- Maurice is similar to both Geppetto from Walt Disney's Pinocchio and Norton T. Gimmick from the Teddy Ruxpin cartoon series. All three are kindly, elderly, and infinitely absent-minded though brilliant; and like Norton, Maurice wears mismatched socks almost as an outward badge of his absent-mindedness.
- The Be Our Guest song was originally written for when Maurice arrives at the castle after being chased by the wolves. When Maurice walks in there's a dinner set up for him and Lumière begins singing the song along with the other objects. It was later declared that the song be moved to focus on Belle because it seemed like a waste to use such a grand number on a secondary character. A clip of Angela Lansbury (the voice of Mrs. Potts) recording for the original version of the song can be seen in the Beauty and the Beast trailer featured on the 1991 VHS release of The Jungle Book.
- In the original tale, Maurice was a wealthy merchant and not an inventor. One similarity to the movie to some degree was that the merchant lost everything when his ships were lost at sea and a lightning storm had burned down his manor, but he handles the adversity squarely as he struggles to rebuild the family fortune somehow. A difference in the tale and the movie is that Maurice's wife was still alive, and that he had five children to which Beauty was the youngest and closest to her father. Also in the original tale Maurice did take refuge in the castle, only to be perplexed why food and accommodations were ready for him yet the castle was supposedly abandoned (in the tale the Beast took care of the castle by himself). Only when Maurice plucked a rose from the garden did the Beast reveal himself and was angry with Maurice for pilferage when the Beast had been a good host, and demanded to meet this "Beauty" the rose was for.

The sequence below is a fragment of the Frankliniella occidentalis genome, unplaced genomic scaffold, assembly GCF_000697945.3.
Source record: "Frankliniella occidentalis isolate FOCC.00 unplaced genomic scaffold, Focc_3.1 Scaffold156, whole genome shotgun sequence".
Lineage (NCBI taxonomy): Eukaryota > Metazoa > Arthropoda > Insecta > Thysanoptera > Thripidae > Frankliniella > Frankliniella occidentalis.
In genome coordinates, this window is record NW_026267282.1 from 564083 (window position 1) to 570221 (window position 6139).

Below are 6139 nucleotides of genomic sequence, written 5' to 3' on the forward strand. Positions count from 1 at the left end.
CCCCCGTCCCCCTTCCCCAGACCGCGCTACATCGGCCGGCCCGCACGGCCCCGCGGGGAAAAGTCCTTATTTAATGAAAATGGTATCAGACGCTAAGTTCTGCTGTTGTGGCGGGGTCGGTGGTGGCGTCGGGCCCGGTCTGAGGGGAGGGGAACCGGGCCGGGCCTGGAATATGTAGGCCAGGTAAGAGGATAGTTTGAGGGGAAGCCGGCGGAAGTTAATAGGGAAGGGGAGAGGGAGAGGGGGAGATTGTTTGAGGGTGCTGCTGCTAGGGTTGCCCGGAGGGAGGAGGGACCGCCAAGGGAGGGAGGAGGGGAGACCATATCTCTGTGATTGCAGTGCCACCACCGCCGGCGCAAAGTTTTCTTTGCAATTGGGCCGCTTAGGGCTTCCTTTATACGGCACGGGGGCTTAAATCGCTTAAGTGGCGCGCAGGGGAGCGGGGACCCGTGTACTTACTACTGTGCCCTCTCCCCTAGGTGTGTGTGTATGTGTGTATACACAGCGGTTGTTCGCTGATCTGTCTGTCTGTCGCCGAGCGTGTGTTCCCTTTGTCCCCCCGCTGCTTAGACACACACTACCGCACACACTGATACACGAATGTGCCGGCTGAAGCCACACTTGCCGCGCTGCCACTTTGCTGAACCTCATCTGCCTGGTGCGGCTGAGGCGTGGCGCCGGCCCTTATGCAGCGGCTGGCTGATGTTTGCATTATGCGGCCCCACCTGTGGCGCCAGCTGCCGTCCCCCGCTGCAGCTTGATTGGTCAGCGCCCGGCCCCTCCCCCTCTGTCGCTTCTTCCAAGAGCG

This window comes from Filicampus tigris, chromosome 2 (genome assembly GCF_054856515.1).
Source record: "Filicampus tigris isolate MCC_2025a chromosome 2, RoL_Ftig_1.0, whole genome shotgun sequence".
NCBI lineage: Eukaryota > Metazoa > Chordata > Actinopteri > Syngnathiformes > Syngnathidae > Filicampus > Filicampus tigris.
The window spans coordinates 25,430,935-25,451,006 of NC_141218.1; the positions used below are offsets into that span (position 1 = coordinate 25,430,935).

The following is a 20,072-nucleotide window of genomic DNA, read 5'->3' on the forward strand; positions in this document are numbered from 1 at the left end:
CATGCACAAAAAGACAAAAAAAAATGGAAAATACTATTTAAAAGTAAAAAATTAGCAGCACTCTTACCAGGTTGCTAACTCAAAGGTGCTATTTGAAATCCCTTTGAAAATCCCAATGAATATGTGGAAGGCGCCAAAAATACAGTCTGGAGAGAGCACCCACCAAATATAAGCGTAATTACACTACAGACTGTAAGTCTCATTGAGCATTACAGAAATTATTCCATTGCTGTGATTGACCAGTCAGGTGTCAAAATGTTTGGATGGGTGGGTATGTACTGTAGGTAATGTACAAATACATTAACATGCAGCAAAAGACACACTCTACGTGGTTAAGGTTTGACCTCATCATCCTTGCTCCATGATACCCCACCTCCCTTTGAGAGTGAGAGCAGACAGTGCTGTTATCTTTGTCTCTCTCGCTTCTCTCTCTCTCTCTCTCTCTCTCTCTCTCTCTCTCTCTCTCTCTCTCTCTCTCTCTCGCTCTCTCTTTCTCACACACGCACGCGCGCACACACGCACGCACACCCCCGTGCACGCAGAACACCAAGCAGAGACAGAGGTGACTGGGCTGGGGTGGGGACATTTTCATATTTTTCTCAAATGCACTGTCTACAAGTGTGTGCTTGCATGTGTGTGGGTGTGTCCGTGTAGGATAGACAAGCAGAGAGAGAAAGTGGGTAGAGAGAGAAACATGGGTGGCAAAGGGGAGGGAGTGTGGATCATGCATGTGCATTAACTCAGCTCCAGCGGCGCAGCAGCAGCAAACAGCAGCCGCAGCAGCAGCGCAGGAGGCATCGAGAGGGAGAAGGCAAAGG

- According to the commentary of the film at the end of the film, Maurice may pair up with Mrs. Potts as a couple.*
- It is likely that Maurice's natural hair color was dark brown as Belle's mother has light brown hair.
- In a short lived comic book series some years before Belle and the Beast meet, Maurice is shown somewhat younger with a full set of hair, and definitely dark brown.
- In one of the original storyboards of the film, Maurice at one point was accosted by a prostitute.
- Maurice is similar to Hiram Flaversham from "The Great Mouse Detective" in the senses that they both build things with mechanics, have daughters, (Belle, Olivia) are widowers, and are both caught in blackmails involving their daughters set up by the villains (Gaston, Ratigan).
- Ironically though, Maurice was the victim if his daughter Belle didn't give Gaston what he wanted, while Olivia was the victim if her father didn't give Ratigan what he wanted.
Notes and references